With ingenuity and vision, two cities gave us the wondrous Lenape Lake/Menlo Park.
I got the call from my daughter before the pandemic. “Hey, Dad. You really need to visit Perkasie. The swimming pool and park are amazing.” I couldn’t join her and the grand kids that day for a family splash. But I did get there recently to bike the park and take in what was born 83 years ago as a joint project of Perkasie and Sellersville. It is amazing for what it features in its mile-long concourse. A covered bridge built 188 years ago. Twin suspension spans linking an island to both sides of Perkiomen Creek. Winding bike paths through woodlands. Baseball and soccer fields. An antique carousel. A public swimming park with multiple slides and fountains. A café in an old grist mill.
Bike riders, couples leading dogs on the trails, babies in strollers and exuberant children made a lively setting during my visit. A Little League baseball game was underway, back dropped by an historic home turned into league headquarters.
Lake Lenape Park, named for indigenous Native Americans, illustrates how two communities can come together in a time of national economic peril to find a means to restore civic pride and lay a foundation for prosperity. The idea was to create a landscaped, 122-acre park connecting Sellersville with Perkasie by restoring a dam, re-watering a former lake and otherwise revitalizing a despoiled section of the East Branch of the Perkiomen flowing through both towns.
In the midst of the Great Depression of the 1930s, the odds of success weighed against the project. A trolley company owned much of the land and had set a high price. The centerpiece would be restoring the lake. That would cost lots of mullah. A new dam was needed plus pedestrian bridges over the river to add aesthetics and access.
The chief visionary was David Cressman, chairman of the newly-born Sellersville Parkway Commission. Dave could remember when the lake was a magnet at the former Menlo Amusement Park built in the 1890s. The park included a unique toboggan ride on scaffolding down a hillside to the river. A makeshift dam enabled boating, fishing and ice skating. By 1930 the spillway had deteriorated due to flooding. Damage reduced the lake to a wetland stream. The key to achieving Dave’s dream was building a replacement dam. But how to fund it?
The locals appealed to Bill Wilhelm, landscape engineer for the county branch of the federal Works Progress Administration. The Depression-era program put unemployed citizens to work building infrastructure, something talked about in Washington today to resolve unemployment. Wilhelm was most enthusiastic about Sellersville’s plan for a new dam, dredging the river to establish a central island linked to the mainland by two suspension footbridges. The spans were to resemble miniaturized versions of the Brooklyn Bridge built by John A. Roebling & Sons of Roebling, N.J.
From the start, county President Judge Hiram Keller endorsed the plan, hoping it would spark reclamation efforts elsewhere in Bucks County. In fact, the new park became the forerunner of the county’s park system, rails-to-trails efforts and many local greenbelt projects such as Falls Township’s community park built around an abandoned quarry.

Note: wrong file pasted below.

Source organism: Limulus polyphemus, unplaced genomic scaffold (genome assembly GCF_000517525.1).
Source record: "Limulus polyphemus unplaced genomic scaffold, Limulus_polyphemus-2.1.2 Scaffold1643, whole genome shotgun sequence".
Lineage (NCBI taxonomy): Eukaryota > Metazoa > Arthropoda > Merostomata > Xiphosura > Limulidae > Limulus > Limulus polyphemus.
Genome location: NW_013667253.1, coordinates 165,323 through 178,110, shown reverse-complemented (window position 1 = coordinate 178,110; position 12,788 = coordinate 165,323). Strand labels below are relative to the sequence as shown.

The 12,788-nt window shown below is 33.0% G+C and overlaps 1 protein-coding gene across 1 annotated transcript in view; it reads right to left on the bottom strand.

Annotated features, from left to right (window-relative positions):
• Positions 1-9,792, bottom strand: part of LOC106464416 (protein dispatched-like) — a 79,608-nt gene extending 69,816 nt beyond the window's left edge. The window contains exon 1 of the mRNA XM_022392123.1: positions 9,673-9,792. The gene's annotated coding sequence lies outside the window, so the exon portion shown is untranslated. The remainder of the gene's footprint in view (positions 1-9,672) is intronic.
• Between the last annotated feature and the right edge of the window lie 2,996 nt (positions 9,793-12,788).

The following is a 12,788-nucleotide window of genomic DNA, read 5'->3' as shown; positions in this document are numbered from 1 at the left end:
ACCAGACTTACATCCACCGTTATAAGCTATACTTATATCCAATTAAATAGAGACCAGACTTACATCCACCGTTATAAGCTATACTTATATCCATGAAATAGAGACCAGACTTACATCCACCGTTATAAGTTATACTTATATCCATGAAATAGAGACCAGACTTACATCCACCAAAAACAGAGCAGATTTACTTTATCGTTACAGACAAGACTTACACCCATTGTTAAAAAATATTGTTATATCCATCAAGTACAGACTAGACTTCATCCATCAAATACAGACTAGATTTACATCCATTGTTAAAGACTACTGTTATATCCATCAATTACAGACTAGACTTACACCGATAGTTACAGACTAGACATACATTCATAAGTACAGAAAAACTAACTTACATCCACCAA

In Sellersville, it took several years to negotiate land purchases, particularly from the trolley company that ultimately lowered its price. Meanwhile, Perkasie joined the effort. The city in conjunction with the county commissioners bought a 30-acre portion of Perkasie’s adjoining Menlo Park from owner Henry Wilson to add to the new park. Wilson in turn used the money to construct a large public swimming pool in his entertainment center on a bluff overlooking Lake Lenape Park. Work on a dam got underway in 1936 as well as widening and deepening the river. Approximately 140 workers did the manual labor for a wage equivalent to $2 an hour today. Total cost was $190,000 for materials and labor, mostly paid in federal money. Roebling, then at work on the Golden Gate Bridge in California, got the contract for the suspension cables for the Lake Lenape bridges.
At the time, state government was about to demolish the South Perkasie Covered Bridge built in 1832. A community campaign led to the bridge being relocated to a land-locked site in the new park.
The park stretching along the Perkiomen from Walnut Street in Perkasie downstream to Diamond Street in Sellersville officially opened on Sept. 11, 1937 to a crowd of several thousand visitors. Edmund Kirby, state deputy attorney general, keynoted the event. “This is a purely humanitarian project,” he told the crowd. “It is placed here with the hope that it will bring many pleasant days to children of the future in return for the efforts put forth in its construction.”
My grandchildren Dashiell and Margaux are among those kids of the future and they attest, “It’s so fun!”
Sources include “Our WPA Wonder: Lake Lenape Park” by Scott Bomboy published August 15 on www.preservingperkasie.com, and “Sellersville Plans Beautiful River Parkway With Swimming and Boating Facilities” published Dec. 17, 1935 in Allentown’s Morning Call.